**102** that includes a portion of a transmitter **104** and a portion of a receiver **106**. The transmitter **104** and the receiver **106** share a duplexer **108** and an antenna **110**. The transmitter **104** includes a reference transmit baseband signal comprising an I-channel reference signal I_{ref }and a Q-channel reference signal Q_{ref }outputted from another portion (not shown) of the transmitter. The I-channel reference signal I_{ref }and the Q-channel reference signal Q_{ref }are fed into a respective digital-to-analog (D/A) converter **120**. For simplicity of illustration, only one schematic symbol is shown in **120** and for several other components that occur in pairs in the I-channel and Q-channel signal paths of the transmitter **104** and the receiver **106**. The output from the D/A converter **120** is fed into an analog lowpass filter **124**. The transmitter includes a transmit oscillator **126**. The output from the lowpass filter **124**, which is at baseband, is multiplied with an output from the transmit oscillator **126** at a mixer **128**. The output from the mixer **128** is amplified by a power amplifier **130**. The output from the power amplifier **130** is a transmitted radio frequency (RF) signal that is fed into the antenna **110** through the duplexer **108**.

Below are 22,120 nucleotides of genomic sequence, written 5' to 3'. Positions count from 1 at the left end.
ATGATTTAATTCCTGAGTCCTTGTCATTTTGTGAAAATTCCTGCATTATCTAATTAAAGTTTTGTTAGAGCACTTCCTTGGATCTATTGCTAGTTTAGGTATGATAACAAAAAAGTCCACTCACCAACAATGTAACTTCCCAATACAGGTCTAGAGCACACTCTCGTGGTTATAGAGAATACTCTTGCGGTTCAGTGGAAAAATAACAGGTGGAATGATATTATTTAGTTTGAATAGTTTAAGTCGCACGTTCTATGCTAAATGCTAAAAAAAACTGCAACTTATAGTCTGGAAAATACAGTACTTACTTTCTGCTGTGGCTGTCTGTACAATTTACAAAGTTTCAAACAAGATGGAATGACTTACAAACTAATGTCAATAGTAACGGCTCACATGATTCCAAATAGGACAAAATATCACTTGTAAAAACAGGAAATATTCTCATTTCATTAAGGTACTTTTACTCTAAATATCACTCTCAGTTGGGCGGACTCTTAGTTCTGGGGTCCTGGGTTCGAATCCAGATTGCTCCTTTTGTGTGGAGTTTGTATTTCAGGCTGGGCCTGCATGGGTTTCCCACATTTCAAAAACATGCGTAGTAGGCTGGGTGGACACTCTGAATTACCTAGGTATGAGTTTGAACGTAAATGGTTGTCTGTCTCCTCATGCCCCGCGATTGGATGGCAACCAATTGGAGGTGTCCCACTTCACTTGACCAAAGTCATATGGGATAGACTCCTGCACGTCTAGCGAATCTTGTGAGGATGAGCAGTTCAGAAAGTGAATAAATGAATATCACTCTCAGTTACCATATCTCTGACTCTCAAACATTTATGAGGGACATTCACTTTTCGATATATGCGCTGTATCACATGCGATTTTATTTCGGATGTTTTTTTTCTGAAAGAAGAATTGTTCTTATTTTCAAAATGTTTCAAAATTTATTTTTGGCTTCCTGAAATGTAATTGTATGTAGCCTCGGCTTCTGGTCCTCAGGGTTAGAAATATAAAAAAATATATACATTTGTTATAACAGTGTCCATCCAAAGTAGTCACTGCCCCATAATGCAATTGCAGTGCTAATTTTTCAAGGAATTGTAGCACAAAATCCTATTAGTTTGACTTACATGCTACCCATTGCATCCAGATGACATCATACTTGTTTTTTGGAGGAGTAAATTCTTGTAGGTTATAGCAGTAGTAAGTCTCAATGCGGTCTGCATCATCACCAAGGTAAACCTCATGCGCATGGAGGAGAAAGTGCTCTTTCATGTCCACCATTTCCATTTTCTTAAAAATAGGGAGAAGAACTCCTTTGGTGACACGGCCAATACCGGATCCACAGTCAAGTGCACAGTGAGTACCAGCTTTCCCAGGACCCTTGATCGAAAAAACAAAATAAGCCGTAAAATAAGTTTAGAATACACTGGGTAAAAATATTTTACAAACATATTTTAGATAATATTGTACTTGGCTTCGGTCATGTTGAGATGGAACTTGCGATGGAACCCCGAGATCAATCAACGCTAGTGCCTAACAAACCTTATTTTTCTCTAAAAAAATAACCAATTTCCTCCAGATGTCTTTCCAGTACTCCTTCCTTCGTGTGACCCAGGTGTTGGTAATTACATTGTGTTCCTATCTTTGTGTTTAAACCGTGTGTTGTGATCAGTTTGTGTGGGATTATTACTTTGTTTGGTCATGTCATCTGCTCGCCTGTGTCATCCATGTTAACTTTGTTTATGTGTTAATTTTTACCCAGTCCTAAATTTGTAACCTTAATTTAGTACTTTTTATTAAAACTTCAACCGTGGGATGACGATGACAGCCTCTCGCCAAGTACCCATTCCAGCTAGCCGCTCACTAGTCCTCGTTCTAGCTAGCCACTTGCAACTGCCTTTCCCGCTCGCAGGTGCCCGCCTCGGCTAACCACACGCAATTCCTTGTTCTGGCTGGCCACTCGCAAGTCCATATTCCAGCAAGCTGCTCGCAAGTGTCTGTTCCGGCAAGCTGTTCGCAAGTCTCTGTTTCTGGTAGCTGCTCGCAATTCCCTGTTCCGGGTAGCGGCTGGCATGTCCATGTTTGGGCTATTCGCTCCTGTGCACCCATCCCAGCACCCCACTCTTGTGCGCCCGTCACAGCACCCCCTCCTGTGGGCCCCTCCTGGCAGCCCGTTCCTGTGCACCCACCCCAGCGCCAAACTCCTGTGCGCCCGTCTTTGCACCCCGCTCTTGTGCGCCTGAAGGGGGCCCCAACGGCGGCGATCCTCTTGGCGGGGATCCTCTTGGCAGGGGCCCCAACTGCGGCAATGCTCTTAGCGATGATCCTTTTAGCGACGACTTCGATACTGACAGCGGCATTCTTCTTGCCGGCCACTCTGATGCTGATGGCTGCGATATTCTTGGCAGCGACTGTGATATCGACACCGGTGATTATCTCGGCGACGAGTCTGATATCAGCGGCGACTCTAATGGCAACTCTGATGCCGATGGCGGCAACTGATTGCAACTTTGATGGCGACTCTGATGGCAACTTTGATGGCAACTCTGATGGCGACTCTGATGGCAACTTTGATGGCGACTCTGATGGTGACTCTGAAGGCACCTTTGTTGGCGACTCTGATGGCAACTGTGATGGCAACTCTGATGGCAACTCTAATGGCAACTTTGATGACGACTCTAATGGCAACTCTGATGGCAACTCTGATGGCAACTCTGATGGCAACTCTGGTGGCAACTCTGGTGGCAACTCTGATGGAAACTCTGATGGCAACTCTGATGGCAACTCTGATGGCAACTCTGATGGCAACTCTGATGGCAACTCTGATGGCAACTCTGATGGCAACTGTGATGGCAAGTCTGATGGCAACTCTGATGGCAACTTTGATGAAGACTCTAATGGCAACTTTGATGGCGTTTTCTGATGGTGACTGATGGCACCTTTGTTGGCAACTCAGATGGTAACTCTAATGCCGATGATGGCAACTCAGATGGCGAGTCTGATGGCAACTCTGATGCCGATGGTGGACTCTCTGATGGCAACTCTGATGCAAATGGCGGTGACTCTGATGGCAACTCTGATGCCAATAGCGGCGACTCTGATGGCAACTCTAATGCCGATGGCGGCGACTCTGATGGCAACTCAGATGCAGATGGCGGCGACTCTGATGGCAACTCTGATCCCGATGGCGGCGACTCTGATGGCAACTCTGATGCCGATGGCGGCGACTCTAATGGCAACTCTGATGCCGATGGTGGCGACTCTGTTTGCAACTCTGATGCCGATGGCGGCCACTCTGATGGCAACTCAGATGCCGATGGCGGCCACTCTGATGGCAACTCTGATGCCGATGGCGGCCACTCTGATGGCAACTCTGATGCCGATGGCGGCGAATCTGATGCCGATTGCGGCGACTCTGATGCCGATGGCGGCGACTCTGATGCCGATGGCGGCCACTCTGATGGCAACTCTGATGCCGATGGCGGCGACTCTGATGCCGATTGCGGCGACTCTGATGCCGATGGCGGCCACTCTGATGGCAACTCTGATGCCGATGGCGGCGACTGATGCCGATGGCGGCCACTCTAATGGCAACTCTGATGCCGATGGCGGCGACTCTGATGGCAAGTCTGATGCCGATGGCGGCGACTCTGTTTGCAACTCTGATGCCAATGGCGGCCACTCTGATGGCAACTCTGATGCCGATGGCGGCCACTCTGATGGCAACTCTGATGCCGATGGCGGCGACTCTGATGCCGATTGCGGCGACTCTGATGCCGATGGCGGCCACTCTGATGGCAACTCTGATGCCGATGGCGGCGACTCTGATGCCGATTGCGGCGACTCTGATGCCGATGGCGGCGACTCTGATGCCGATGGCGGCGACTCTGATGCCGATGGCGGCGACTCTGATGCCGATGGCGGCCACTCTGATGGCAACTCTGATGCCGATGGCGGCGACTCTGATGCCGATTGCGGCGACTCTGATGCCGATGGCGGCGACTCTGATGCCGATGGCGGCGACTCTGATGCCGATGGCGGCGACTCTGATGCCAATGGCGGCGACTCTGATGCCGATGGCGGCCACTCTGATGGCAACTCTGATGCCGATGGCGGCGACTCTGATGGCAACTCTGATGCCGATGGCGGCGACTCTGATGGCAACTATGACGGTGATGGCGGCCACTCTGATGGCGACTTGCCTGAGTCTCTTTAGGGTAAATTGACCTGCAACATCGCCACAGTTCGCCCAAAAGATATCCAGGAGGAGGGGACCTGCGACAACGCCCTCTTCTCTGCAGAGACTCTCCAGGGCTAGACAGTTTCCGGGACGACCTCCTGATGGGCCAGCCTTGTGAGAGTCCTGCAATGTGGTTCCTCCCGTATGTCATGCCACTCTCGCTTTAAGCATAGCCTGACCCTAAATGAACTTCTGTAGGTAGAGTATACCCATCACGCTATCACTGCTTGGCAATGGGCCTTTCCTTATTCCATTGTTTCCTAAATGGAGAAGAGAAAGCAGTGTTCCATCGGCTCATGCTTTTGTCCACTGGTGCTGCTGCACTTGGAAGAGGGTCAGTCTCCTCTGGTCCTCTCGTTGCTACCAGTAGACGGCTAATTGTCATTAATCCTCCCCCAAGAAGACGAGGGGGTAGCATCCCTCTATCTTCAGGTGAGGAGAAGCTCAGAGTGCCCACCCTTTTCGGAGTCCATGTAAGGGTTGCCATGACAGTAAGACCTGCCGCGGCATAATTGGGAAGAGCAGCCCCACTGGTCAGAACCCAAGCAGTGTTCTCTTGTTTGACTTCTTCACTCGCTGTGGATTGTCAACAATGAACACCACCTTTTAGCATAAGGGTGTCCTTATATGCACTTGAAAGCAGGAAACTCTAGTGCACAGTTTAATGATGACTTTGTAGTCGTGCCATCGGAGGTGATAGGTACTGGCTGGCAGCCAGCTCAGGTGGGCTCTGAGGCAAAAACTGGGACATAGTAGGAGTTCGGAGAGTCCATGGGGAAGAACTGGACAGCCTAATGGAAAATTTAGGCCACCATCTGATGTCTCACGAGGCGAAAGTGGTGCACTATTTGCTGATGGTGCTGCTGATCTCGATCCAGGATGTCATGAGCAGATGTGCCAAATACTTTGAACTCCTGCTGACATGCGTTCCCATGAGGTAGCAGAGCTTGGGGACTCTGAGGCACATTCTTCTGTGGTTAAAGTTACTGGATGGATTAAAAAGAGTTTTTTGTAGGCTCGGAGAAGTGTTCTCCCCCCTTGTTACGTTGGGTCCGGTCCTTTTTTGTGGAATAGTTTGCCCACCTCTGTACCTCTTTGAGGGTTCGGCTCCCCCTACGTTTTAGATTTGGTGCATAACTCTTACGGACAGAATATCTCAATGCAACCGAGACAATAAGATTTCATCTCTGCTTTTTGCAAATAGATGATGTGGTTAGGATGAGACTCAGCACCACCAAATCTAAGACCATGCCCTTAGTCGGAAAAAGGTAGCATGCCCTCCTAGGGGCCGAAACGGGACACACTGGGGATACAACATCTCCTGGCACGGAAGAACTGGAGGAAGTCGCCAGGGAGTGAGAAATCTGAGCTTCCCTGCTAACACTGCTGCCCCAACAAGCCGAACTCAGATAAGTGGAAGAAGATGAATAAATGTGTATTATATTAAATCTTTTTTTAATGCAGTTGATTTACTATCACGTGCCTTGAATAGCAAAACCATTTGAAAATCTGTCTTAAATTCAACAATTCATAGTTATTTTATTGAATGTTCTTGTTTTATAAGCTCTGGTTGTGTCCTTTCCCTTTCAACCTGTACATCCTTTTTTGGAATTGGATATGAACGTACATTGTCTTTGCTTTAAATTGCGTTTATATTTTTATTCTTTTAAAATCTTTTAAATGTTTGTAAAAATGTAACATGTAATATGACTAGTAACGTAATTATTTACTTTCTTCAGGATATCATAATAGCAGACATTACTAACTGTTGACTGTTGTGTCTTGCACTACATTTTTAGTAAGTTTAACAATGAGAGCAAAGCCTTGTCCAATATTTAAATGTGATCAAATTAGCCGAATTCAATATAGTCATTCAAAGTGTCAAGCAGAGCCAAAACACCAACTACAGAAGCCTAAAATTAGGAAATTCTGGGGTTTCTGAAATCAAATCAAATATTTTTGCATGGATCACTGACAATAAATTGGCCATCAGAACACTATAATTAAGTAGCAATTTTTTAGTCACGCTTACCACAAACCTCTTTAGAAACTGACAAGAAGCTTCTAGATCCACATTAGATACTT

The receiver **106** is coupled to the antenna **110** through the duplexer **108**. To a limited extent, the duplexer **108** isolates the receiver **106** and the transmitter **104**. In an exemplary embodiment, the duplexer **108** provides approximately 50 dB of isolation. A received RF signal is fed into an I-channel mixer **140** and a Q-channel mixer **141**. The received RF signal is at a different frequency from the transmitted RF frequency. In an exemplary embodiment, the frequency of the received RF signal and the frequency of the transmitted RF signal are separated by approximately 45-180 MHz, depending upon the frequency band. In an exemplary embodiment, the transceiver **102** operates in one or more frequency bands between approximately 800 MHz and approximately 2 GHz. In an exemplary embodiment, the transceiver **102** transmits and receives a spread-spectrum modulated RF signal, such as a signal compatible with a wideband code division multiple access (WCDMA) protocol. The receiver **106** includes a receive oscillator **144** coupled directly to the I-channel mixer **140** and coupled to the Q-channel mixer **141** via a phase shifter **146** that shifts the signal going to the Q-channel mixer **141** by 90°. The signals outputted from each mixer **140** and **141** are at baseband, and the output from each mixer is coupled to a respective analog lowpass filter **148**.